Open Closed

Debridement in OR Polytrauma Closed reduction & cast

III I & II Failed Succeed

External fixator Closed reduction + ESIN Consider wedging the cast


Complications
• Ma-lunion is not usually a problem
( except cubitus varus )
• Non-union is hardly seen
( except in the lateral condyle )
• Growth disturbance – epiphyseal dam age
• Vascular – volkmann’s ischemia
• Infection - rare
Complications of Fractures
- Bone -
• Malunion
• Limb length discrepancy
• Physeal arrest
• Nonunion (rare)
• Crossunion
• Osteonecrosis
Complications of Fractures
- Soft Tissue -
• Vascular Injury
• Especially
elbow/knee
• Neurologic Injury
• Usually neuropraxia
• Compartment
Syndrome
• Especially
leg/forearm
• Cast sores/pressure
ulcers
• Cast burns
• Use care with cast
saw
Complications of Fractures
- Cast Syndrome -
• Patient in
spica/body cast
• Acute gastric
distension,
vomiting
• Possibly
mechanical
obstruction of
duodenum by
superior
mesenteric
artery
Location Specific Pediatric Fracture
Complications
Complication Fracture

Cubitus varus Supracondylar humerus fracture

Volkmann’s ischemic contracture Supracondylar humerus fracture

Refracture Femur fracture


Mid-diaphyseal radius/ulna fractures
Overgrowth Femur fracture (especially < 5 years)

Nonunion Lateral humeral condyle fracture

Osteonecrosis Femoral neck fracture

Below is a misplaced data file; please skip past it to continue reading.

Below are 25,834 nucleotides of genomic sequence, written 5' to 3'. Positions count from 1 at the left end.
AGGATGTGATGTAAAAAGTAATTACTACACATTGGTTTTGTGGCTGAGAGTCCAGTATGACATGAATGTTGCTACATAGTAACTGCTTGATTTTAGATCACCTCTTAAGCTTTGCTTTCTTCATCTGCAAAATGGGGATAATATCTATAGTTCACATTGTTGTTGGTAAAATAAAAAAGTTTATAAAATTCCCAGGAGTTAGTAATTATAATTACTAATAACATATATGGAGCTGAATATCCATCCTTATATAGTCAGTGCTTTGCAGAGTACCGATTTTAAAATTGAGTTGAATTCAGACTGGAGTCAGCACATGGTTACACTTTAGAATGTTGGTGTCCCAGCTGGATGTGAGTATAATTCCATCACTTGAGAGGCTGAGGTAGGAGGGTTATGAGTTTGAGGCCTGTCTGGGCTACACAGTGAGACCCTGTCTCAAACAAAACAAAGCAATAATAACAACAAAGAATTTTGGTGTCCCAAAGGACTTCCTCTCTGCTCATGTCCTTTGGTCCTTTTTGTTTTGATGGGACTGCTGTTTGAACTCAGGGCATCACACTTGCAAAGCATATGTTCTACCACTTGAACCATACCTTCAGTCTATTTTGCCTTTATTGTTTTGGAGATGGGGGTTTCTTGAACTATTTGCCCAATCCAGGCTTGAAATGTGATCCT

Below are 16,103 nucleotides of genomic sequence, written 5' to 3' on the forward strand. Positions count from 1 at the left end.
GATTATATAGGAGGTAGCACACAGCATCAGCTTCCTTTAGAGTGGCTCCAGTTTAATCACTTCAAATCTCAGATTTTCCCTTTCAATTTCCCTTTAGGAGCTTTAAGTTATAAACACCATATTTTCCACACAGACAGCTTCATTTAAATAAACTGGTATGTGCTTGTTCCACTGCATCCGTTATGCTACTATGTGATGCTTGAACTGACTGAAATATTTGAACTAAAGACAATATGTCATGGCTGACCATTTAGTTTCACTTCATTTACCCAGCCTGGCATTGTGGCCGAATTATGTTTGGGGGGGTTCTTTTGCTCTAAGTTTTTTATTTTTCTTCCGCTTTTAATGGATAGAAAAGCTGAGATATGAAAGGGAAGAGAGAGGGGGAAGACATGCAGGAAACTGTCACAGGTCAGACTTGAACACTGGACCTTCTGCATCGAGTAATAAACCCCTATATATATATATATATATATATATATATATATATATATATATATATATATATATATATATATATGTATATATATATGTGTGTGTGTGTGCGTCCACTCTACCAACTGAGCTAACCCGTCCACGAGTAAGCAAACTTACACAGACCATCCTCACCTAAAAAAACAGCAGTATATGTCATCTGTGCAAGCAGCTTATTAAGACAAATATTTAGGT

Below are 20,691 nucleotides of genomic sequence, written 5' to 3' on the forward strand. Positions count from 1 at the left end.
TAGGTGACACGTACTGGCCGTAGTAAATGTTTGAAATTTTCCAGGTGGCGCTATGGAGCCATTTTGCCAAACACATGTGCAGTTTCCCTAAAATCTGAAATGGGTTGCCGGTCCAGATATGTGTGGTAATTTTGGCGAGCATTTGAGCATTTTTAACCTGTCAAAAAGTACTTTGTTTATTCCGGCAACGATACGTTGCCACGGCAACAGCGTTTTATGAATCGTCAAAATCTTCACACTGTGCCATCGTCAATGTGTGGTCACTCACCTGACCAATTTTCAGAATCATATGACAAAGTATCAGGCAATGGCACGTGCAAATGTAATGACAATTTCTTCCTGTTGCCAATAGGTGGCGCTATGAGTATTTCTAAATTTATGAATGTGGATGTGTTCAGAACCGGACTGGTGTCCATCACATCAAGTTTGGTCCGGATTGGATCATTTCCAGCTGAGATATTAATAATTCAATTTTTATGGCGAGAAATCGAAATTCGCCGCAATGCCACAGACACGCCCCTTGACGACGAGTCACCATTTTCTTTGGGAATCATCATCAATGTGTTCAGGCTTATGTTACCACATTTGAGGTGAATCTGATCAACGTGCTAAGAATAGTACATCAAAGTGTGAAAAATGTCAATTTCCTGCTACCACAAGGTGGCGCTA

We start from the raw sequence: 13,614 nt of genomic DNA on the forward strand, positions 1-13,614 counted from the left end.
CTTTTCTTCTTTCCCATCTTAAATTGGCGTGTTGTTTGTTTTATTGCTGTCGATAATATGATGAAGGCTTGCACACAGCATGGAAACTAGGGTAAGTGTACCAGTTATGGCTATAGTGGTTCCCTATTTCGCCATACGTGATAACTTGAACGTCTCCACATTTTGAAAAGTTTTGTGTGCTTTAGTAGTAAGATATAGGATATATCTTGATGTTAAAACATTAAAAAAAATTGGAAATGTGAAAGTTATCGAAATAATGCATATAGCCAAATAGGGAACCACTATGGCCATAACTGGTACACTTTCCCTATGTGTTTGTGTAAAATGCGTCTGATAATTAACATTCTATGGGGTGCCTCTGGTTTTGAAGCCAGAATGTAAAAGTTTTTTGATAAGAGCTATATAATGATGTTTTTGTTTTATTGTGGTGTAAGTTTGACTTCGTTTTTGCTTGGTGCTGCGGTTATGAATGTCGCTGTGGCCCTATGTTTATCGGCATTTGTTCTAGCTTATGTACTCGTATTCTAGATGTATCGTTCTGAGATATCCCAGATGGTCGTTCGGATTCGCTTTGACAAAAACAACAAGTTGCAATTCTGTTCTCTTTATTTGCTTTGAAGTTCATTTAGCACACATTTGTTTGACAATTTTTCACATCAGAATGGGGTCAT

Talus fracture
Progressive valgus Proximal tibia fractures
Supracondylar Fracture of Humerus
Complications
Forearm Fractures
Closed Reduction of Forearm Fractures
Bohler
traction

Open reduction and internal fixation with


plates and screws may be appropriate in the
management of fractures with delayed
presentation or fractures that angulate late in
the course of cast care,when significant
fracture callus makes closed reduction and
percutaneous passage of intramedullary nails
difficult. Tens nail and im nail has improved
results and are preferred in displaced
Closed Reduction of Forearm Fractures
Forearm Fractures
FEMORAL SHAFT FRACTURES

In a baby under 6 months old, a brace


(called a Pavlik Harness) may be able
to hold the broken bone still enough
for successful healing.

traction

Traction before spica casting is


indicated when the fracture is
unstable or
If the shortening of the bones is too
much (more than 3 cm)
In children between 7 months and 5
years old, a spica cast is often
applied.
In general, a spica cast begins at the
chest b/w umbilicus & nipple and
extends all the way down the
fractured leg, with flexion @ 50-90
degrees at knee and hip.

Spica cast management is generally


not used for children with multiple
trauma, head injury, vascular
compromise, floating knee
injuries, significant skin problems, or
multiple fractures. Flexible
intramedullary nails are the
11-15 yrs use of trochanteric entry, predominant treatment for femoral
locked intramedullary nailing for fractures in 5 to 11 year
femoral fractures in the preadolescent olds, although submuscular plating
and adolescent age groups and external fixation have their
place, especially in length-unstable
fractures or fractures in the
proximal and distal third of the
femoral shaft